How Microsoft’s investment in AI is stabilizing its cloud business

How Microsoft’s investment in AI is stabilizing its cloud business

ZDNet reported on an interesting constant from Microsoft CEO Satya Nadella. “We have more than 1 million paid Copilot users in more than 37,000 organizations that subscribe to Copilot for Business, with significant traction outside of the US.”

Microsoft’s quarterly results also showed “early signs that the company’s investments in generative AI are beginning to boost sales, most notably reversing what had been slowing growth for the company’s important cloud computing product,” the New York Times reported. (Alternate URL here.)

The company generated sales of $56.5 billion in the three months ending in September, up 13% from the previous year. Profits reached $22.3 billion, an increase of 27%. The results exceeded analysts’ expectations and Microsoft’s own estimates.

Microsoft has told investors that artificial intelligence will not begin to achieve meaningful results until after the beginning of 2024, when more products become widely available. The company and its competitors are racing to put generative AI into nearly every product they offer. Many companies view Microsoft as a leading AI provider, thanks to its partnership with — and $13 billion investment in — startup OpenAI, which introduced the chatbot ChatGPT about a year ago. Microsoft’s leading cloud computing product, Azure, grew 29%, compared to 26% in the previous quarter. About three percentage points of Azure’s growth came from generative AI products, including Microsoft’s access to the OpenAI GPT-4 language model, more than the company asked investors to expect.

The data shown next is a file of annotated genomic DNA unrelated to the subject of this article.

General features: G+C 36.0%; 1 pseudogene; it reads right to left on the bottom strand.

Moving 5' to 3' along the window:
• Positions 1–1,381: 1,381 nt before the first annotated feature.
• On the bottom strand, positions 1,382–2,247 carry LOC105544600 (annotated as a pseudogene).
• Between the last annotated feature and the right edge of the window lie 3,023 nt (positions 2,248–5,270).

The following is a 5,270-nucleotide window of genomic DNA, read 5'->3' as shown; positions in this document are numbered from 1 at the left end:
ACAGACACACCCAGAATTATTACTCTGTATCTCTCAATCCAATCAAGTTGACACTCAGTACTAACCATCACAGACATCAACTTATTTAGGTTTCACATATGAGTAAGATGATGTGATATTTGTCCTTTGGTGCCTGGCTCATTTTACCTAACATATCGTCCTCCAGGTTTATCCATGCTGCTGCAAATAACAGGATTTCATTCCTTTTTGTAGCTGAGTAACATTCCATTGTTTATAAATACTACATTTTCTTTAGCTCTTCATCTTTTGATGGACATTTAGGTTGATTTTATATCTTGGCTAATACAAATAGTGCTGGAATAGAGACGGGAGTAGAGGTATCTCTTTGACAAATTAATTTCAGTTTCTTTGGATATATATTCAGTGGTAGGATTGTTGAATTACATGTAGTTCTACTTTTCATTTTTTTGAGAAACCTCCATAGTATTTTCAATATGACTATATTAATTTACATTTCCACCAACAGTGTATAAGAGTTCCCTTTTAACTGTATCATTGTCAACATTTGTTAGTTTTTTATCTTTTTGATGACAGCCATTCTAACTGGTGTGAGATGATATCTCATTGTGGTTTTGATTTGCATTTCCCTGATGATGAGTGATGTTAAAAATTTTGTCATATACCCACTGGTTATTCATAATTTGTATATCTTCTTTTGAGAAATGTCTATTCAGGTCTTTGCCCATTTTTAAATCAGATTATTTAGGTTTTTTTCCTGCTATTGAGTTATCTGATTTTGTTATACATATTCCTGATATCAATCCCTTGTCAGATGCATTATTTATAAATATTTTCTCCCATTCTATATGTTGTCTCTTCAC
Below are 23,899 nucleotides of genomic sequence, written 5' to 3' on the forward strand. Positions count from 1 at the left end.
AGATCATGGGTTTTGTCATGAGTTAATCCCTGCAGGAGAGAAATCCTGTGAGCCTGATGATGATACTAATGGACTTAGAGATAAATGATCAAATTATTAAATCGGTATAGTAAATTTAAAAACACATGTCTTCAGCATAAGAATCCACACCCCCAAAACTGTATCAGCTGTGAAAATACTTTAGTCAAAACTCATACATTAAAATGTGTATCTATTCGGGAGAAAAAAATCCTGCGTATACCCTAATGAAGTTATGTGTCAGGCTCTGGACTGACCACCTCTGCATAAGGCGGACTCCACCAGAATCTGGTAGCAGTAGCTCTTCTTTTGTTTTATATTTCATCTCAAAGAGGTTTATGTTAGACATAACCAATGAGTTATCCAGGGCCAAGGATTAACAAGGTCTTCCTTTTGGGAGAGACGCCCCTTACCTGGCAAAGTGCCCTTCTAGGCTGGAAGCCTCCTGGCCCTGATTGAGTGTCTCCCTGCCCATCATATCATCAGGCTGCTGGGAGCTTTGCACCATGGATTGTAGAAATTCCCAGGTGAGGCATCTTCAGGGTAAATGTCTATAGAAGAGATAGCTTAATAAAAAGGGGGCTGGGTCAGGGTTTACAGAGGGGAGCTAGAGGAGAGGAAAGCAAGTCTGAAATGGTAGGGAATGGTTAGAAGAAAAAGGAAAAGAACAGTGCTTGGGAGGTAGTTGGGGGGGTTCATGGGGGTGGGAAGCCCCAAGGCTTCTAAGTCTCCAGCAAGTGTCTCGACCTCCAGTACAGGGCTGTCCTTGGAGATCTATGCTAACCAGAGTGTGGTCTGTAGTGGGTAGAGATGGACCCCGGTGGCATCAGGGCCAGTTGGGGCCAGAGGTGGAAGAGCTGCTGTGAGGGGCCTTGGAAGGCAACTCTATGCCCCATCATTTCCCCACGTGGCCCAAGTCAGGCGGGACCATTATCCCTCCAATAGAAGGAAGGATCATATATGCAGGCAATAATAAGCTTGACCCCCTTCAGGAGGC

More than 18,000 organizations use Microsoft Azure OpenAI services, CEO Satya Nadella said in a call with investors. This includes customers who haven’t used Azure before, he said. “Azure has once again taken share as enterprises move their workloads to our cloud,” Mr. Nadella said. The company said that sales could increase by up to 8.7% in the current quarter, which exceeds investor expectations, and that it is investing in building data centers to support demand for artificial intelligence and cloud computing…

Microsoft’s personal computing business grew just 3%, to $13.7 billion, reflecting how consumer behaviors have shifted since the pandemic-driven laptop-buying frenzy. Revenue for Windows installed on new computers increased 4%. Gaming provided a bright spot for the consumer, with Xbox content and services up 13%.
Microsoft will next month integrate its Copilot AI product into its Excel/Word/Teams “productivity suite” — but Microsoft CEO Satya Nadella said 40% of Fortune 100 companies have already tested the feature during a “limited preview.” And so far, so good.

However, the article points out that it’s not all good news for Microsoft. Investment bank UBS told investors that although Microsoft has integrated an AI-powered chatbot into its Bing search engine, there is “no evidence” that Bing has actually gained any search market share.

You may also like...

Leave a Reply

Your email address will not be published. Required fields are marked *